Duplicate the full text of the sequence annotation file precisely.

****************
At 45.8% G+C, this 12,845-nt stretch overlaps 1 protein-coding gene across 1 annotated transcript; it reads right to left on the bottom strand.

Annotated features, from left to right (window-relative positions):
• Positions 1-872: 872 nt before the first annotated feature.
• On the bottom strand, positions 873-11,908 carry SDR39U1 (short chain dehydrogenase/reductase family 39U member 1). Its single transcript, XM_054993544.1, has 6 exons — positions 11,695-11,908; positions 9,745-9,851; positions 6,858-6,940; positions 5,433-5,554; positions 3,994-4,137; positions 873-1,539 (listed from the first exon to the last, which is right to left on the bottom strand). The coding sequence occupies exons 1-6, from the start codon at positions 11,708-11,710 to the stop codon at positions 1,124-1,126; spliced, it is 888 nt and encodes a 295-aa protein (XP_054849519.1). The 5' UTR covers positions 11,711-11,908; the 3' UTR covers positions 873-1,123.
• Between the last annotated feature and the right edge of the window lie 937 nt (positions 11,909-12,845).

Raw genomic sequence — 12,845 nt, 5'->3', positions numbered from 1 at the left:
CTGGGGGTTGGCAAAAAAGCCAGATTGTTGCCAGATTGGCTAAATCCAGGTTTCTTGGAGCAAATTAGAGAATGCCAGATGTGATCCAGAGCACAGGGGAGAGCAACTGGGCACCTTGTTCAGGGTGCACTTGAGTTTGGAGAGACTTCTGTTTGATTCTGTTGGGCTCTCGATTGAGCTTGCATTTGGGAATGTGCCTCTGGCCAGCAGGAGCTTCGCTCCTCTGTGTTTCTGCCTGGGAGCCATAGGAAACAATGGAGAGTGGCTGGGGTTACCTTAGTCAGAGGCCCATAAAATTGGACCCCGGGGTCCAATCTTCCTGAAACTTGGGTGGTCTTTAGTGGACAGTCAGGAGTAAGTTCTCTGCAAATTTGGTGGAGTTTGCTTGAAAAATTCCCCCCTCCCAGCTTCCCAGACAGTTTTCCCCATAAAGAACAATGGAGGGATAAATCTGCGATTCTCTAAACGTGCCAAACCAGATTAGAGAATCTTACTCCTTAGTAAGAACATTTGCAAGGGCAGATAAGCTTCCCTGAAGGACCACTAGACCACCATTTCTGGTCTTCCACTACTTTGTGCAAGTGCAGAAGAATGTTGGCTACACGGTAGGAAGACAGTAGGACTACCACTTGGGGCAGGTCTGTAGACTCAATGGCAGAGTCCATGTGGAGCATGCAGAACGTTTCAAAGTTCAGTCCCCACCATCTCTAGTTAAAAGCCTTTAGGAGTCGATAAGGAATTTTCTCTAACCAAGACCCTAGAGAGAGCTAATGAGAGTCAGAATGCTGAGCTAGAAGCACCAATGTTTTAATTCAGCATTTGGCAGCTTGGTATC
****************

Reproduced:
At 45.8% G+C, this 12,845-nt stretch overlaps 1 protein-coding gene across 1 annotated transcript; it reads right to left on the bottom strand.

Annotated features, from left to right (window-relative positions):
• Positions 1-872: 872 nt before the first annotated feature.
• On the bottom strand, positions 873-11,908 carry SDR39U1 (short chain dehydrogenase/reductase family 39U member 1). Its single transcript, XM_054993544.1, has 6 exons — positions 11,695-11,908; positions 9,745-9,851; positions 6,858-6,940; positions 5,433-5,554; positions 3,994-4,137; positions 873-1,539 (listed from the first exon to the last, which is right to left on the bottom strand). The coding sequence occupies exons 1-6, from the start codon at positions 11,708-11,710 to the stop codon at positions 1,124-1,126; spliced, it is 888 nt and encodes a 295-aa protein (XP_054849519.1). The 5' UTR covers positions 11,711-11,908; the 3' UTR covers positions 873-1,123.
• Between the last annotated feature and the right edge of the window lie 937 nt (positions 11,909-12,845).

Raw genomic sequence — 12,845 nt, 5'->3', positions numbered from 1 at the left:
CTGGGGGTTGGCAAAAAAGCCAGATTGTTGCCAGATTGGCTAAATCCAGGTTTCTTGGAGCAAATTAGAGAATGCCAGATGTGATCCAGAGCACAGGGGAGAGCAACTGGGCACCTTGTTCAGGGTGCACTTGAGTTTGGAGAGACTTCTGTTTGATTCTGTTGGGCTCTCGATTGAGCTTGCATTTGGGAATGTGCCTCTGGCCAGCAGGAGCTTCGCTCCTCTGTGTTTCTGCCTGGGAGCCATAGGAAACAATGGAGAGTGGCTGGGGTTACCTTAGTCAGAGGCCCATAAAATTGGACCCCGGGGTCCAATCTTCCTGAAACTTGGGTGGTCTTTAGTGGACAGTCAGGAGTAAGTTCTCTGCAAATTTGGTGGAGTTTGCTTGAAAAATTCCCCCCTCCCAGCTTCCCAGACAGTTTTCCCCATAAAGAACAATGGAGGGATAAATCTGCGATTCTCTAAACGTGCCAAACCAGATTAGAGAATCTTACTCCTTAGTAAGAACATTTGCAAGGGCAGATAAGCTTCCCTGAAGGACCACTAGACCACCATTTCTGGTCTTCCACTACTTTGTGCAAGTGCAGAAGAATGTTGGCTACACGGTAGGAAGACAGTAGGACTACCACTTGGGGCAGGTCTGTAGACTCAATGGCAGAGTCCATGTGGAGCATGCAGAACGTTTCAAAGTTCAGTCCCCACCATCTCTAGTTAAAAGCCTTTAGGAGTCGATAAGGAATTTTCTCTAACCAAGACCCTAGAGAGAGCTAATGAGAGTCAGAATGCTGAGCTAGAAGCACCAATGTTTTAATTCAGCATTTGGCAGCTTGGTATC